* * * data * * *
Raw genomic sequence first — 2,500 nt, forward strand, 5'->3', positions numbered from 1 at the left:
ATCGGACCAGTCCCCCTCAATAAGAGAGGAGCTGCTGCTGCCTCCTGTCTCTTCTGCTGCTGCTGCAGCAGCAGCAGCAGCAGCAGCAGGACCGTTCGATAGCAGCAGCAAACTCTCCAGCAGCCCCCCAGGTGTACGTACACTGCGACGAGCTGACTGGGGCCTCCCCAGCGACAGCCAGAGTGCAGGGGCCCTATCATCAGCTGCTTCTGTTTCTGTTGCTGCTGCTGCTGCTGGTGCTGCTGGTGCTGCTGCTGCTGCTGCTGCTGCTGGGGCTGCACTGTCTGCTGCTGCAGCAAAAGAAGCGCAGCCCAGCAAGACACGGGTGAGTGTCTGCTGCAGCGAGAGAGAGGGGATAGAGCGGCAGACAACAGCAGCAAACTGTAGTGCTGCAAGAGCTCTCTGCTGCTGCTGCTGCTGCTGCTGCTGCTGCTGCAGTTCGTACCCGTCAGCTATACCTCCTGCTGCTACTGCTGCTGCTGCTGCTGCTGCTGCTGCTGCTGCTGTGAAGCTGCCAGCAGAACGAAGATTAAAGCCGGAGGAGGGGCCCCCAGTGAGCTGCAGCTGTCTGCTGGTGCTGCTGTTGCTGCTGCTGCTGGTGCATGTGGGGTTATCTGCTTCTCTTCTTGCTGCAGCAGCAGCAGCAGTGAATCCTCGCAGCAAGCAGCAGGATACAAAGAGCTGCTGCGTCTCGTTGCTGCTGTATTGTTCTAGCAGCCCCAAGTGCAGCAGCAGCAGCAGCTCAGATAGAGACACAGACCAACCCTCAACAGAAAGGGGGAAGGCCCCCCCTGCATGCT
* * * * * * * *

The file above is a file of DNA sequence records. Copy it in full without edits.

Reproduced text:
Raw genomic sequence first — 2,500 nt, forward strand, 5'->3', positions numbered from 1 at the left:
ATCGGACCAGTCCCCCTCAATAAGAGAGGAGCTGCTGCTGCCTCCTGTCTCTTCTGCTGCTGCTGCAGCAGCAGCAGCAGCAGCAGCAGGACCGTTCGATAGCAGCAGCAAACTCTCCAGCAGCCCCCCAGGTGTACGTACACTGCGACGAGCTGACTGGGGCCTCCCCAGCGACAGCCAGAGTGCAGGGGCCCTATCATCAGCTGCTTCTGTTTCTGTTGCTGCTGCTGCTGCTGGTGCTGCTGGTGCTGCTGCTGCTGCTGCTGCTGCTGGGGCTGCACTGTCTGCTGCTGCAGCAAAAGAAGCGCAGCCCAGCAAGACACGGGTGAGTGTCTGCTGCAGCGAGAGAGAGGGGATAGAGCGGCAGACAACAGCAGCAAACTGTAGTGCTGCAAGAGCTCTCTGCTGCTGCTGCTGCTGCTGCTGCTGCTGCTGCAGTTCGTACCCGTCAGCTATACCTCCTGCTGCTACTGCTGCTGCTGCTGCTGCTGCTGCTGCTGCTGCTGTGAAGCTGCCAGCAGAACGAAGATTAAAGCCGGAGGAGGGGCCCCCAGTGAGCTGCAGCTGTCTGCTGGTGCTGCTGTTGCTGCTGCTGCTGGTGCATGTGGGGTTATCTGCTTCTCTTCTTGCTGCAGCAGCAGCAGCAGTGAATCCTCGCAGCAAGCAGCAGGATACAAAGAGCTGCTGCGTCTCGTTGCTGCTGTATTGTTCTAGCAGCCCCAAGTGCAGCAGCAGCAGCAGCTCAGATAGAGACACAGACCAACCCTCAACAGAAAGGGGGAAGGCCCCCCCTGCATGCT